City of Pittsburgh recognizes business paying a living wage
February 19, 2016 10:46 AM
Benjamin Taylor, distiller and lead blender at Wigle Whiskey, is featured in informational signs that will appear in city bus shelters recognizing the distillery for paying its employees at least $10.10 per hour.
By Lexi Belculfine / Pittsburgh Post-Gazette
Wigle Whiskey treats its staff and customers like family, co-owner Meredith Grelli said.
And a city program debuting today that highlights local businesses that pay workers a living wage embraces the same spirit, she said.
The Strip District distillery is the first business that will be featured on some of 240 city-owned bus shelters after increasing workers’ pay to $10.10 per hour — a program created by Pittsburgh City Councilman Corey O’Connor.
Three posters featuring Wigle employees go up today in Downtown, the Strip District and parts of Lawrenceville. The posters read, “The City of Pittsburgh acknowledges Wigle for paying all of its employees a living wage.” Though the three people seen in the signs were among many workers already making $10.10 per hour at Wigle, its designer was among the part-time staffers who had their pay boosted because of the distillery’s participation, Ms. Grelli said.
Wigle was one of about a half-dozen businesses that expressed interest in the program when council unanimously approved the legislation in March 2015, and Mr. O’Connor said he hopes business owners who see the promotions will be inspired to sign on, too, eventually raising wages for several hundred workers.
“If I could wave a magic wand, [it would be] a thousand, if we could. I think it’s a good conversation to have. There’s a lot of talk about raising the minimum wage across the country, and this is a way to support the small businesses who were willing to take that step,” he said.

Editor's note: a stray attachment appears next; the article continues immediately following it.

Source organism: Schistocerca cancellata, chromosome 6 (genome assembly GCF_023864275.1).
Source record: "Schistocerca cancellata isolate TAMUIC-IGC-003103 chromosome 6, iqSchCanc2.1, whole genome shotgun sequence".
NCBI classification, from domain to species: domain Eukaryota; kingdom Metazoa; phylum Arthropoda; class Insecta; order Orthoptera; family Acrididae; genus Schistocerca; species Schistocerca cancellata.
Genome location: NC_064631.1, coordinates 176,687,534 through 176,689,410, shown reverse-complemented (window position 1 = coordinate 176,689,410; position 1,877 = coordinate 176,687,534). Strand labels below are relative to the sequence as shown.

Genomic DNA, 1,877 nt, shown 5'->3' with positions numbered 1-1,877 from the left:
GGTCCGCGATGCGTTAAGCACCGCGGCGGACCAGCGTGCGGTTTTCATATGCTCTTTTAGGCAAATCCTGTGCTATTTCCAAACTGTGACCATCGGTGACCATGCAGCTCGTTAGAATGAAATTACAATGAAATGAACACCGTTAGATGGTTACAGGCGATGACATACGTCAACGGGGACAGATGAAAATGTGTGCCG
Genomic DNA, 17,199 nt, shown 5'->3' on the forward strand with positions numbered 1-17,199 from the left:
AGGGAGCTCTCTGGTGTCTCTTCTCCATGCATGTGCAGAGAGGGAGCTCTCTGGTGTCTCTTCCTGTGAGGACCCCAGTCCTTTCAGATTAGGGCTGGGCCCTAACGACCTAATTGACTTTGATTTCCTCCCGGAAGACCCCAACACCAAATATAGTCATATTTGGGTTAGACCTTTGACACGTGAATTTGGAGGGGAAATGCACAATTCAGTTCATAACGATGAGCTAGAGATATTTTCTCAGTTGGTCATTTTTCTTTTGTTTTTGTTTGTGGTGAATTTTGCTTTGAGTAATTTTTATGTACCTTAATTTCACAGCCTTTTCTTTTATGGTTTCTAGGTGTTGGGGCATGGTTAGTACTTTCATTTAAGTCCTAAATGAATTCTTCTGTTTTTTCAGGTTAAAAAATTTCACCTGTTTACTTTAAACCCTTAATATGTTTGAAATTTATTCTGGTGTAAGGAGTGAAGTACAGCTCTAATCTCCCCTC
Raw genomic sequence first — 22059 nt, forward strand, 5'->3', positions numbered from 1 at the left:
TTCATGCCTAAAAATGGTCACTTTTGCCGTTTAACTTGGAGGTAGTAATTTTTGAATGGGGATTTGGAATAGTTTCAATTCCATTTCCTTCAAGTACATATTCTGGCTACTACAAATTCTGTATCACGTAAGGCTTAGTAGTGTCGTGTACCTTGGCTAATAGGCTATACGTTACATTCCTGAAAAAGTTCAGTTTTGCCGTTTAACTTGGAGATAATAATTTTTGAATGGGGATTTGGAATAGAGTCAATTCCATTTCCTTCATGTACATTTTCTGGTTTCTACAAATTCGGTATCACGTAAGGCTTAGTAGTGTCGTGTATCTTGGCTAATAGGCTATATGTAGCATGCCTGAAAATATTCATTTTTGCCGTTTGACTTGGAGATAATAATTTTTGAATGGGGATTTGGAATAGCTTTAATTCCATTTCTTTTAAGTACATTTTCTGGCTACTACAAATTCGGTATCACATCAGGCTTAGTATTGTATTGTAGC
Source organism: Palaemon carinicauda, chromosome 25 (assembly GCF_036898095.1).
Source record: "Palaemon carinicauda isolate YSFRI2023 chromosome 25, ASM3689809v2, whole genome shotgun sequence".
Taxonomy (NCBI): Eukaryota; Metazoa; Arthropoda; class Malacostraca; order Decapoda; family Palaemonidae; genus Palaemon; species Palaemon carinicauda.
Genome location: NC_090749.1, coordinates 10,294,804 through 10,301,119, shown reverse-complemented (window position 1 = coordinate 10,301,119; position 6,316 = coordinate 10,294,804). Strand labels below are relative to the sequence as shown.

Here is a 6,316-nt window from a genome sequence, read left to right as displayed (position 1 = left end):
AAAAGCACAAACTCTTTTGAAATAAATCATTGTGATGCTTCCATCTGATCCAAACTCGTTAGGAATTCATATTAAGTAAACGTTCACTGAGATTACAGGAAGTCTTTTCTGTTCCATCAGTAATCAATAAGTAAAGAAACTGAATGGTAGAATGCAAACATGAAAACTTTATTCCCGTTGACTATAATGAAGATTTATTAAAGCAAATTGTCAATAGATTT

Mr. O’Connor introduced the resolution amid President Barack Obama’s push for an increase in the federal minimum wage from $7.25 to $10.10 an hour. As of Jan. 1, 28 states, as well as Washington, D.C. and territory Guam, have base pays higher than the federal minimum, according to the National Conference of State Legislatures.
Mayor Bill Peduto signed the bill and, “of course supports all businesses paying their workers above the state and federal minimum. That is also why he signed an executive order last year phasing in a $15 minimum wage for all full-time city employees,” spokesman Tim McNulty said.
Under the councilman’s plan, city businesses with 15 to 250 employees that raise their minimum wage to $10.10 per hour, or $3.93 per hour for tipped employees, are eligible for at least six months of promotion on city-owned bus shelters. Businesses with fewer than 15 employees can apply for special consideration and those whose employees already make $10.10 per hour can be featured if it gives them a raise, but non-profits are ineligible.
The Department of Finance administers the program and will check with businesses to ensure they do not cut their wages after being recognized.
“Using free city advertising space on bus shelters to recognize employers who lift their employees economically is a great idea by Councilman O’Connor,” Finance Director Paul Leger said. “Raising workers’ pay is good for them, good for employee retention and morale and good for Pittsburgh.”
The program comes at “very little cost to the city,” said Chuck Durham, city market base revenue opportunities specialist. The city, he said, is allowed to feature information, but not advertising, in the shelters managed by Lamar Advertising.
“The city can really work with small businesses to give them a win-win. So their employees stay, they’re happy, they’re getting a higher wage, and then they’re also getting promotion across the city,” Mr. O’Connor said.
Lexi Belculfine: firstname.lastname@example.org or 412-263-1878. Twitter: @LexiBelc.
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